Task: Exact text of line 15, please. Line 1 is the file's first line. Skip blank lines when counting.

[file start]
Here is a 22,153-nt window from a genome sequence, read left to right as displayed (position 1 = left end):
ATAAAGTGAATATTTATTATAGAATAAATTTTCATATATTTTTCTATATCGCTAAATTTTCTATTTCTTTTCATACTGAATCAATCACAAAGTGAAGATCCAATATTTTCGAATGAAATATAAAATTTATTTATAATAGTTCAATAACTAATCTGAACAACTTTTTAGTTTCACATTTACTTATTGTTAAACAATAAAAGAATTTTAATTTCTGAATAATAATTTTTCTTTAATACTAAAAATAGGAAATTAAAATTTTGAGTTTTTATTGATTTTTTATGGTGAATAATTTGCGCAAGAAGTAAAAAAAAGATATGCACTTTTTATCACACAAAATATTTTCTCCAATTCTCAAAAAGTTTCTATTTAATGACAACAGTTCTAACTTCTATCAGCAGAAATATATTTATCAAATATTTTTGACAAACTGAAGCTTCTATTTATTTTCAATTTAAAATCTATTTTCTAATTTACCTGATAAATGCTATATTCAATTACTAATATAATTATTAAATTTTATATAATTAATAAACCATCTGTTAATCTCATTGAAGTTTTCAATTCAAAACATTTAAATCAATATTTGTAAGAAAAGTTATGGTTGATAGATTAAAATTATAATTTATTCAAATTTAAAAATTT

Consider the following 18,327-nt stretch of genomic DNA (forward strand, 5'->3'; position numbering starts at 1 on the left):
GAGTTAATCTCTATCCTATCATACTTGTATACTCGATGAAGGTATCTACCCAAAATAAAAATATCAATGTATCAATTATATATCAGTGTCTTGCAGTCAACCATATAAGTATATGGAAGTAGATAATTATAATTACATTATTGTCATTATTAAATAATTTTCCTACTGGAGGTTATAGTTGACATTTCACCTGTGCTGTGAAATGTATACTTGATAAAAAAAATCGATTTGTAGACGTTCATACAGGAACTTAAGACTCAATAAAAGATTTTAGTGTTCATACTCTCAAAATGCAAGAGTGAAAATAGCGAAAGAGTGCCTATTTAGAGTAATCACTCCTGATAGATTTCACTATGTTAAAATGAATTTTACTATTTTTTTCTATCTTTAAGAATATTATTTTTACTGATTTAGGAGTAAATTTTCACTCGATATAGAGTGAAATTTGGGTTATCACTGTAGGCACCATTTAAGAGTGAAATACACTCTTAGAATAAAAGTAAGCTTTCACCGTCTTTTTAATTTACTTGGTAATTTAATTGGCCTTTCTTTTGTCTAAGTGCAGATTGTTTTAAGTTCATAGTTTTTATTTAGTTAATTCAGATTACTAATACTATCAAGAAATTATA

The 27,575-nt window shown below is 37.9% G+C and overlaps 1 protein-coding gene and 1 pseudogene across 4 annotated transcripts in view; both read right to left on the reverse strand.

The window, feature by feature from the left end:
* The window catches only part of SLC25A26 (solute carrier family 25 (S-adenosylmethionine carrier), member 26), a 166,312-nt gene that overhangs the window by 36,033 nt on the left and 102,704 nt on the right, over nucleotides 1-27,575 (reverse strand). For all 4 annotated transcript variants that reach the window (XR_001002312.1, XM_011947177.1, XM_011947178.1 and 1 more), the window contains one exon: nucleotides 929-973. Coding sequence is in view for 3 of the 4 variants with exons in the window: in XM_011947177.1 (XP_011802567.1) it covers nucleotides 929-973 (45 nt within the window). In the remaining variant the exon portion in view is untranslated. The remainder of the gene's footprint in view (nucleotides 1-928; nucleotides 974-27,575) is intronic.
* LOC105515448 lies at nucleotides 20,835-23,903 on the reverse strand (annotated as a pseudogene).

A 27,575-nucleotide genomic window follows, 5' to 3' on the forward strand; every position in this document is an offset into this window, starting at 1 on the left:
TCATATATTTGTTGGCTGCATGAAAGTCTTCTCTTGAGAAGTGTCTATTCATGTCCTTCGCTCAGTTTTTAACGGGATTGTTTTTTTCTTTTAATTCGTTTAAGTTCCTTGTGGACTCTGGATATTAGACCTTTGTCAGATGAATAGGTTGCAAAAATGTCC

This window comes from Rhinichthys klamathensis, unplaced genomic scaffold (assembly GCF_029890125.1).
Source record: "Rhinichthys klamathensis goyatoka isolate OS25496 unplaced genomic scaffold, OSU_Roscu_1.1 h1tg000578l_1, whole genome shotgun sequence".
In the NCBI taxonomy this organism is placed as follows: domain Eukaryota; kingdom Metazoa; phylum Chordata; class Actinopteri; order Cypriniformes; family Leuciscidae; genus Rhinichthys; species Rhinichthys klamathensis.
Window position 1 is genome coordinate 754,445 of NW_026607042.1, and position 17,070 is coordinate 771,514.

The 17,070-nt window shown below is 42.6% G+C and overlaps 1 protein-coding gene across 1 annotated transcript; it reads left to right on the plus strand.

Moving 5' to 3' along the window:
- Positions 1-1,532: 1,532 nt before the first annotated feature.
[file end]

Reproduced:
The 17,070-nt window shown below is 42.6% G+C and overlaps 1 protein-coding gene across 1 annotated transcript; it reads left to right on the plus strand.